Termination was in the best interests of the child. Termination affirmed. Appointed counsel’s motion for fees on appeal is remanded back to the trial court for consideration and ruling.


Termination of Parental Rights (TPR) can be appealed by father even where mother, also named in the petition, had not yet had an adjudication as to her parental rights. Denial of father’s motion for continuance was not an abuse of discretion where father did not file a written motion as required by Rule 65.03 and father was not free of dereliction. TPR for failure to rectify is affirmed where father partially completed service plan. TPR was in best interests of children where there were no emotional ties, no support or visitation and where there were no additional services that could be offered to father. In Interest of G.G.B., C.T.B. and T.J.B., No. 98879 (Mo. App. E.D., March 5, 2013), Crane, P.J..

Father appeals the termination of his parental rights. The TPR judgment did not address mother’s parental rights and the portion of the case pertaining to her was still pending at the time of the appeal. Rule 74.04 does not govern TPR judgments. Requiring a parent to wait to appeal until the other parent’s rights have been adjudicated compromises the right to appellate review. Section 211.261, therefore, allows a parent to appeal the TPR even though the rights of the other parent named in the petition have not been adjudicated.

The trial court did not abuse its discretion in denying Father’s request for continuance made without written motion on the day of trial. Father was aware of the trial date and had told the case manager he would attend. Father had an arrest warrant outstanding. Father did not file a written motion as required by Rule 65.03. Absent compliance, there is no abuse of discretion in denying the continuance. Even if father had filed a motion, this was not a case in which father was free of dereliction.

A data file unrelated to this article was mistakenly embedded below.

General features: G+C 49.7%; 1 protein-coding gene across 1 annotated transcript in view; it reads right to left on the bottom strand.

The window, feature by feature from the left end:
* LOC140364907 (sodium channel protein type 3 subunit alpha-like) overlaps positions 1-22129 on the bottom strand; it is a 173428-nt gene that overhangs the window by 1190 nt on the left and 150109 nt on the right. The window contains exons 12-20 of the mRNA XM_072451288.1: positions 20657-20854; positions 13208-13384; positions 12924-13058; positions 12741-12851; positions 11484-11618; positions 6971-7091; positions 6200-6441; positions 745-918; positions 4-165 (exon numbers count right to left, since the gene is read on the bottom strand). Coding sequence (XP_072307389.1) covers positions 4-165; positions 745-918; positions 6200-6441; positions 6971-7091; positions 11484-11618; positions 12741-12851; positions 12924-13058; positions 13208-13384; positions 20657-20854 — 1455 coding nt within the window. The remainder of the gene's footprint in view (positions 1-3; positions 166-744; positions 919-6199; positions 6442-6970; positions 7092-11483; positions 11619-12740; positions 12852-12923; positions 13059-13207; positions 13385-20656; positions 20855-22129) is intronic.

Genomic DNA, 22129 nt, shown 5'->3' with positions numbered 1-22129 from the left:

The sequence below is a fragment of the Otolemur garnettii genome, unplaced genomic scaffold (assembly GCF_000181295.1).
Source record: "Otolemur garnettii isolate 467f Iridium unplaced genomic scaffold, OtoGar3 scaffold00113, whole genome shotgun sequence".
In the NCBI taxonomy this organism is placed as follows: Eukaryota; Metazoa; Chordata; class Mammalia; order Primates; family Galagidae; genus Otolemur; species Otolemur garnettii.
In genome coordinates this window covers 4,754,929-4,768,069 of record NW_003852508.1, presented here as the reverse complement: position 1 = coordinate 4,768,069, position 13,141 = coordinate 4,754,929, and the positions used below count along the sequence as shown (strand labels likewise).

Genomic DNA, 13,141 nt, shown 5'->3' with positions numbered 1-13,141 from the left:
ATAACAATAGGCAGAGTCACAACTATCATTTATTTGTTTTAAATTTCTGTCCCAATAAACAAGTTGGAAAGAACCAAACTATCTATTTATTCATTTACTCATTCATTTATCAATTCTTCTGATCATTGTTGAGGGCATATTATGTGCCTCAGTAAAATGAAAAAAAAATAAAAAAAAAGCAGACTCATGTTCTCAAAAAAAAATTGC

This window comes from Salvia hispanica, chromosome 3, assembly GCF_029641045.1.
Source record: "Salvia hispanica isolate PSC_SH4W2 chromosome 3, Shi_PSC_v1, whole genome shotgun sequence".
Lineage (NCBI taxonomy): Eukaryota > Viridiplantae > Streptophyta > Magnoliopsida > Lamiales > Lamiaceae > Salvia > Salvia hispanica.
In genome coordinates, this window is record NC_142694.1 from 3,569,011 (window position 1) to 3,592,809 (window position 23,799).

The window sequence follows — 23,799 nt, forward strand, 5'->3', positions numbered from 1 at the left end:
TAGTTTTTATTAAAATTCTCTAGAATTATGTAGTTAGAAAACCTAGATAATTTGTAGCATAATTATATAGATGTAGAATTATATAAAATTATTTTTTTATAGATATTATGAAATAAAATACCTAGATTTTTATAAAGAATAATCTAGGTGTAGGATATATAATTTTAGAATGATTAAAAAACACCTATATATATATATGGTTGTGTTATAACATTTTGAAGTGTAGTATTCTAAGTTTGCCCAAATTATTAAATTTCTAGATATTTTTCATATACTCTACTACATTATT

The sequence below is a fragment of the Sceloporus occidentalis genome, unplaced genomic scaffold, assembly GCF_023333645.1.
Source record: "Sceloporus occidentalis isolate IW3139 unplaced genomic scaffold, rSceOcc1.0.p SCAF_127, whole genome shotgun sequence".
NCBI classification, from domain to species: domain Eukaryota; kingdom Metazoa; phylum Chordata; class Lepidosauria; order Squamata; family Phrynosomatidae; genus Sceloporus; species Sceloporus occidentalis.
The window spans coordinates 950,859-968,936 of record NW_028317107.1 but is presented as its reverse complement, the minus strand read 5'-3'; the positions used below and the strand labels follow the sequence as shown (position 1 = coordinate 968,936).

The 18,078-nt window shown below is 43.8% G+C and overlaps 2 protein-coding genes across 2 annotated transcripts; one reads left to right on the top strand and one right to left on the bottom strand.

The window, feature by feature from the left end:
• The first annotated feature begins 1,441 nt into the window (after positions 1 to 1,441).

Father alleged insufficient evidence to terminate parental rights for failure to rectify. Father challenged the court’s findings on factors (a) and (b) of § 211.447.5(3). Father agreed to the terms of the social service plan, which was approved by the court. Father understood its terms. The court considered father’s partial compliance, but he did not make any progress in the significant areas in which he needed to show progress. Father was unable to stay sober or provide housing, financial support, stability or a safe environment for the children. The court’s findings on agency efforts were challenged only as to the efforts to assist father in finding housing. The worker called to make sure father would qualify and then provided father contact information, but father did not follow through with an application for a housing referral program.

TPR was in the best interests of the children where father had no emotional ties with them, did not have regular visitation with them, did not show he was incapable of holding employment so as to justify his failure to provide support, and where there were no other services that could be offered to father. Father had the duty to support the children even in absence of a court order.